research does not happen only in blogs. dissemination of results is sometimes slow. 2010 to 2011 is not a long time. clearly experts knew about the result. everybody here is comparing bounds rather than discussing new ideas. stothers and others seem to think that this is a technical variant of known ideas. they might have a point. this would explain everything.

38. Dave Bacon Says:

Sweet! Only another twenty years to push it past sqrt(5) 🙂

39. Douglas Knight Says:

“the same optimization problems”

Stothers already got the same optimization problem.

40. Cindy Says:

I disagree with you, Scott. Stothers did communicate his results to several experts. It is not his fault that nobody blogged about it or tweeted it for him. His thesis is publicly available. He did what he could, but he left the field. It is the responsibility of those still in it to keep up with the literature.

Speculation: Maybe he couldn’t get a job? Maybe he didn’t appreciate the significance of his work? If so, then some fault lies with his advisor and those experts he contacted. Maybe he did appreciate the significance, and saw it as a shallow technical extension of previous ideas.

It does not matter, though, since Williams properly credits Stothers. I hope that she also posts her paper to the arXiv. Unlike theses on university websites or pdfs on personal homepages, arXiv papers don’t get lost.

41. Scott Says:

rgt: Your apparently-preferred model of how science should work is one that I hope never triumphs. A lowering of the matrix-multiplication exponent, regardless of how it was achieved, is something significant enough that essentially everyone in the theory community would want to know about it. And in the Internet age, it’s something that essentially everyone would quickly know about, if small efforts had been made such as posting to ECCC or arXiv or submission to any conference. Ergo, if that doesn’t happen, then something has gone very interestingly wrong in the process of scientific communication, which it might be worth trying to understand and fix.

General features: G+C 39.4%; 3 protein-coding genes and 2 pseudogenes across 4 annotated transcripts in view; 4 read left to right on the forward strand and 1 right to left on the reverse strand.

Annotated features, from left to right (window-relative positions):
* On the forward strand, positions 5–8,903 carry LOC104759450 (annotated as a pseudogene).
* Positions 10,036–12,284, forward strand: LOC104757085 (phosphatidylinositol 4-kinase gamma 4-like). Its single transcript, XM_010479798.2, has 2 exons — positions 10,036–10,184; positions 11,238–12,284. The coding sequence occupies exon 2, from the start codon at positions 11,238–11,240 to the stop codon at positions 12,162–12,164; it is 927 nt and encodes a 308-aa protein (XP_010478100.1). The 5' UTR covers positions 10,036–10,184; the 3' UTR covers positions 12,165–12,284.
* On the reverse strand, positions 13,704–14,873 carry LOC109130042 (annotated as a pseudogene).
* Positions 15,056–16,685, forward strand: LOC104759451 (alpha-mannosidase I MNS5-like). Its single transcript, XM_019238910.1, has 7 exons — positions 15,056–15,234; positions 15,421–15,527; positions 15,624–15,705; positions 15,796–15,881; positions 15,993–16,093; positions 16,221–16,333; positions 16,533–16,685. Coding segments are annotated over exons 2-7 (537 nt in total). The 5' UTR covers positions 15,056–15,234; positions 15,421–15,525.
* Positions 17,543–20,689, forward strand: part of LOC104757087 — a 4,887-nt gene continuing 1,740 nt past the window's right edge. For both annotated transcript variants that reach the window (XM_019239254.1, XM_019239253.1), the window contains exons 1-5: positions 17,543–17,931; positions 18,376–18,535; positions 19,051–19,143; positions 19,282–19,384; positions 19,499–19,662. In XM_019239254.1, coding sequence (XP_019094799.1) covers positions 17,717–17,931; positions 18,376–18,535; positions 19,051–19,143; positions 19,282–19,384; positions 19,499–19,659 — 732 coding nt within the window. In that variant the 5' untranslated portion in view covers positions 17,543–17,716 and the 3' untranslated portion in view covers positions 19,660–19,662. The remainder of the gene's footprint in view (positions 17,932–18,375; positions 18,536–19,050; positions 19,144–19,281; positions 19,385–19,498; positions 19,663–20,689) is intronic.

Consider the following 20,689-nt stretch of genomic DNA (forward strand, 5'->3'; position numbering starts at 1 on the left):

42. Scott Says:

Stothers already got the same optimization problem.

Douglas #39: According to Virgi’s paper, that’s true for the 4th-power case (though for some reason, his numerical optimization software returned a worse exponent than Virgi’s). On the other hand, Stothers didn’t analyze the 8th-power case, which apparently required new and harder techniques.

43. bernard Says:

does the arxiv allow submissions of phd theses? If so, then why won’t all universities post the theses of their graduates on the arxiv? If not, then we can’t blame stothers. He wanted to leave academia and he wrote a thesis which was made public. Writing a separate paper after you left academia does not make sense.

44. Anonymous Says:

I find the language you used in this post quite disparaging towards Stothers’s work. Andy Stothers “discussed” an improvement, but Virgi’s improvement was a “breakthrough”.

It sounds like you are already trying to find a way to put one work on a pedestal and simultaneously wipe the other from the history books. It would certainly be better to spend time reading these works, to appreciate their insights and contributions before really worrying about these things. I’m sure both have wonderful new ideas in their own right.

45. zan Says:

I agree with Anonymous #44. This discussion is unprofessional.

46. Scott Says:

Cindy #40:

Stothers did communicate his results to several experts. It is not his fault that nobody blogged about it or tweeted it for him. His thesis is publicly available. He did what he could, but he left the field. It is the responsibility of those still in it to keep up with the literature.

No, it’s not anyone’s responsibility to “keep up with” the full text of every PhD thesis written. The scientific process does a pretty good job of bringing results as big as a lowering of ω to the forefront, but only if the authors allow it to. The reason no one “blogged about [Stothers’ result] or tweeted it for him” isn’t that there was some conspiracy against him; it’s just that hardly anyone knew what he did!